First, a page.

Wednesday, August 4, 2010

The Subject of Art #8: Salvador Dali - Visionary, Madman & Trickster All Rolled Into One!

Starting August 7th, The High Museum of Art in Atlanta will be hosting a retrospective of the later works by the Surrealist painter Salvador Dali, so it's worthwhile to take a look at this controversial and very popular artist and try to gauge his impact on our consciousness and appreciation of art as a whole.

Born in 1904 in the Catalan region of Spain, Salvador Dali's grandiose personality began to assert itself from early on in his artistic career and he was kicked out of the Academia de San Fernando for allegedly stating that his professors were all incompetent and had no business giving him exams. In truth, he did display a prodigious talent and mastered the skills to produce paintings heavily influenced by the meticulous techniques of the Renaissance style while simultaneously embracing Cubism and all of the most avant-garde trends of the time. The young artist met and made a good impression on Pablo Picasso and Joan Miro, the two most famous Spanish artists of the Modern era and it was often thought that Dali would be the next in line of the great Spanish painters, a notion that he did nothing to dismiss!

Dali's fame and notoriety came about from his association with the Surrealist movement and, to this day, he is probably the most widely known of the Surrealist artists. In 1931 he painted his most famous work, The Persistence of Memory, which featured the iconic Surrealist image of melting pocket watches that challenged the idea of time as a known constant of reality. His masterful painting technique and wild imagination earned him world-wide recognition and helped to fuel his ego, bringing him into constant conflict with his fellow artists (many of whom had pretty big egos of their own).

His break with the Surrealist group came about due to his ambiguous stance on politics. Led by Andre Breton, the Surrealists generally adhered to a very leftist, socialist ideology, which Dali never fit into. He was kicked out of the official Surrealist group for his unwillingness to denounce Fascism, an attitude that would be troubling later in his life as he developed an uncomfortably friendly relationship with Franco, the Fascist dictator who ruled Spain with an iron hand through much of the mid-20th century. Nevertheless, Dali was unfazed by his expulsion, making the audacious claim "I myself am Surrealism" and continued onwards with even more extravagant and self-centered behavior. Nothing was more representative of his carefully constructed public persona than Dali's long pointy mustache, which he actually trademarked in order to insure that nobody could steal his unique look!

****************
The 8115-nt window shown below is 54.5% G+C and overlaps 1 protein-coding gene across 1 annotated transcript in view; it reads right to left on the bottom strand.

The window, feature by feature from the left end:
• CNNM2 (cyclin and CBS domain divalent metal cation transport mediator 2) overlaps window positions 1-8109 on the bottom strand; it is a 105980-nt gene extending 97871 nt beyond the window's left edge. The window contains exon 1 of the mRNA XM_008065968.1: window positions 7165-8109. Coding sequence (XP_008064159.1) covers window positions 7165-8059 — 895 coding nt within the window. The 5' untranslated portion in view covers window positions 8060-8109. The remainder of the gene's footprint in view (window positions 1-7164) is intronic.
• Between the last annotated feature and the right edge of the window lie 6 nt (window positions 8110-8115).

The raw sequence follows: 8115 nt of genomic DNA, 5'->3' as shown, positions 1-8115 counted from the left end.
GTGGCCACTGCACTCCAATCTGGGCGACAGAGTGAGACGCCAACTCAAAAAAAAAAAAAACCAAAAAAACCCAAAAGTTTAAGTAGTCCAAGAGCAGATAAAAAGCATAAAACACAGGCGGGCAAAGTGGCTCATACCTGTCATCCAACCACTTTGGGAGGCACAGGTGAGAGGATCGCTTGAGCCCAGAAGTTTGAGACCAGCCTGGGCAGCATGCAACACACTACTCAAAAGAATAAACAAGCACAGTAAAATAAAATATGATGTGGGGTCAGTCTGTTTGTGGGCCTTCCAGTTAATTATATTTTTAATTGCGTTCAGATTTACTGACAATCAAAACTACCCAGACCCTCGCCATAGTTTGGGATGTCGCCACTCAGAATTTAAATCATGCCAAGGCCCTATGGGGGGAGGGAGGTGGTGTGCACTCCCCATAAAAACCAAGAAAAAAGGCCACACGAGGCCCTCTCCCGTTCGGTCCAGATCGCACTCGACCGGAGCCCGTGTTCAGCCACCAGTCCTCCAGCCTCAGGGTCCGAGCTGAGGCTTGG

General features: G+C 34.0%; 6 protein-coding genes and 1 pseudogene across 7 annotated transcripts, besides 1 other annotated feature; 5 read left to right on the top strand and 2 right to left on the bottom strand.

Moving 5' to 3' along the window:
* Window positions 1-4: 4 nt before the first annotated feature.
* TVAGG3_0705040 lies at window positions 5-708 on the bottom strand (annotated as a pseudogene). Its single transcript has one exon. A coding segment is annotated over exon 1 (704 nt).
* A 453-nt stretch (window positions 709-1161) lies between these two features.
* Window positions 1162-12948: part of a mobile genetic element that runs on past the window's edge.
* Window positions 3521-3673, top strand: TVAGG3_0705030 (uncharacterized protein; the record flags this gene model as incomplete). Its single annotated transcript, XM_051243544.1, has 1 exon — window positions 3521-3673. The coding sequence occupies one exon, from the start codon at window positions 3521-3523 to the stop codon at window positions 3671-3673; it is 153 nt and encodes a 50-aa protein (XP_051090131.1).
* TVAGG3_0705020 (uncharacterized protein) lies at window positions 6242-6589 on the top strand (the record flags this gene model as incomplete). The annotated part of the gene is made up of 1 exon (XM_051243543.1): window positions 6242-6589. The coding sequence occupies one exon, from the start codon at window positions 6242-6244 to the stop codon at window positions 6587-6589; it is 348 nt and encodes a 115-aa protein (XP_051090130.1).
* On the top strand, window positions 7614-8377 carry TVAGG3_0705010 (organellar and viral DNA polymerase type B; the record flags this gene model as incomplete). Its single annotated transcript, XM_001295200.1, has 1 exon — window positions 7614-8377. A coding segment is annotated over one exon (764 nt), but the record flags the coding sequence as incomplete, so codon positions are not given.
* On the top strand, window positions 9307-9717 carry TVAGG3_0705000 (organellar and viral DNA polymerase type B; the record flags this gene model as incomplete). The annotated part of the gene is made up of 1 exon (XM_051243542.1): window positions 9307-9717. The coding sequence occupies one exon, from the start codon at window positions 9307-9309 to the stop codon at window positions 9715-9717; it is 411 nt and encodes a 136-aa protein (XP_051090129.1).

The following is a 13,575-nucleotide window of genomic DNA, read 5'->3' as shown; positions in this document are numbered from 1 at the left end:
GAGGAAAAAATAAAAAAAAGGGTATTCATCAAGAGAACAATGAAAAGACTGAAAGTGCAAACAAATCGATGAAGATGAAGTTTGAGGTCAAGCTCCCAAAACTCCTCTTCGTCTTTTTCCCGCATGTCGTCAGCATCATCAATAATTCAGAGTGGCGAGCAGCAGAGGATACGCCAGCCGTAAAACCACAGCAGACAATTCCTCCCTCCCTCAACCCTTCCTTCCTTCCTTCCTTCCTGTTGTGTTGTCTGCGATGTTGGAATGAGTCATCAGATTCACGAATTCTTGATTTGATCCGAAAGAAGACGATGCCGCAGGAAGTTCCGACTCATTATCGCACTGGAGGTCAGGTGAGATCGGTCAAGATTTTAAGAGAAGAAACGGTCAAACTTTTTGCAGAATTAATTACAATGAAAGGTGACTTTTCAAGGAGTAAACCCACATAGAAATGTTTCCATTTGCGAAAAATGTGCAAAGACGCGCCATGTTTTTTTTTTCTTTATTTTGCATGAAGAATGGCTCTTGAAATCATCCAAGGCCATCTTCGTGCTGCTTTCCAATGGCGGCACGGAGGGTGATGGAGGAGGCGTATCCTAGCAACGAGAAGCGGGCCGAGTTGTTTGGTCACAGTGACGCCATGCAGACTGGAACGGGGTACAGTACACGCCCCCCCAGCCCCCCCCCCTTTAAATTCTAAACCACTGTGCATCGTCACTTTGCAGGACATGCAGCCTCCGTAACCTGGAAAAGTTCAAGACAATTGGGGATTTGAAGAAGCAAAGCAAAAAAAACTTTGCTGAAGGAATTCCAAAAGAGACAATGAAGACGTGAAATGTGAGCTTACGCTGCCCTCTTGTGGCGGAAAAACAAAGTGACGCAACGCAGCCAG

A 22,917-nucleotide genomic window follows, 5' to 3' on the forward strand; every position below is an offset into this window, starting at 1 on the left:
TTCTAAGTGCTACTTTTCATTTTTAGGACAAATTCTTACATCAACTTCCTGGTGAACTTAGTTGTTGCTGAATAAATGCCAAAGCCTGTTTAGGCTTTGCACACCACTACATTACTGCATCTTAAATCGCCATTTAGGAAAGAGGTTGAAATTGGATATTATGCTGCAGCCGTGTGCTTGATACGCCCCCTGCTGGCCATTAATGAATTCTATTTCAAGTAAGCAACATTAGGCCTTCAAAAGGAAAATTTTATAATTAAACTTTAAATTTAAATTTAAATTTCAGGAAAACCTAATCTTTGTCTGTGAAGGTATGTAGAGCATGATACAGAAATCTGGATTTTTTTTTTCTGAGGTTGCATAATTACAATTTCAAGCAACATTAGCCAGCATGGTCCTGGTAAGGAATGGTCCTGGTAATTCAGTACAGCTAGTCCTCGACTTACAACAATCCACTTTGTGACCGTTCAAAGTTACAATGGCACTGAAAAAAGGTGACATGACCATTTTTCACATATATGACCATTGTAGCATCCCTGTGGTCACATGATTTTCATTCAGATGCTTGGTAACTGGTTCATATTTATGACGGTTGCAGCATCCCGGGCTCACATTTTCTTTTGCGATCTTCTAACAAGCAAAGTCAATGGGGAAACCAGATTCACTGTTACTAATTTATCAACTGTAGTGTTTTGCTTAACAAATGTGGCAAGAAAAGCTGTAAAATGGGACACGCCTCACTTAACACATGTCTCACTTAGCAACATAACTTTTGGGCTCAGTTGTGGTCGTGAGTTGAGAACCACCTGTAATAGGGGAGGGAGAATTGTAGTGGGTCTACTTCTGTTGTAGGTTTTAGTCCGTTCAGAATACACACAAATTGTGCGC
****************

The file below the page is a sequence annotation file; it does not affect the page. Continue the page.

Apart from being a brilliant painter, Dali was never afraid to experiment with new media. From early on he took a great interest in film, collaborating with Luis Bunuel on the most well-known Surrealist effort, Le Chien Andalou. He also had an interest in photography, sculpture (his Lobster Telephone also become one of the most celebrated works of Surrealist sculpture) and the even more obscure medium of holography. Likewise, Dali's influence on new artists spread far and wide, earning accolades from Pop artists Andy Warhol and Roy Lichtenstein while also re-invigorating the movement to return to the realist style of painting and a general trend away from abstraction and non-objective painting.

During his later years he became increasingly religious as a devout Catholic, and that sentiment worked it's way into into much of the work that he did in his later period. While his earlier pieces were small or modestly sized (The Persistence of Memory measured just 9.5" x 13") his later works took on a much more monumental scale that continued to keep pace with his growing ego and sense of importance, fueled by plenty of press and TV appearances and even an elevation to the noble class by the king of Spain! He died in 1989, leaving behind more than 1200 paintings and numerous works in other media for us to contemplate.

Salvador Dali's legacy is a mixed one. On the one hand, he was a powerful talent who had the ability to create art that captured the public imagination, as did many other artists of the 20th century, but many questions remain as to whether or not he was a real pioneer exploring unknown frontiers of artistic perception or if he, as some critics maintain, lurked just behind the true innovators and stole their best ideas, turning them to his own advantage (and fame and fortune) through the force of his personality. Dali's outrageous but charismatic way of being obscures his true motivations and sources of inspiration behind a wall of controversial statements and actions that leave many wondering if his entire life were just one elaborate theatrical performance. One may well think that that is exactly what Salvador Dali would have wanted!

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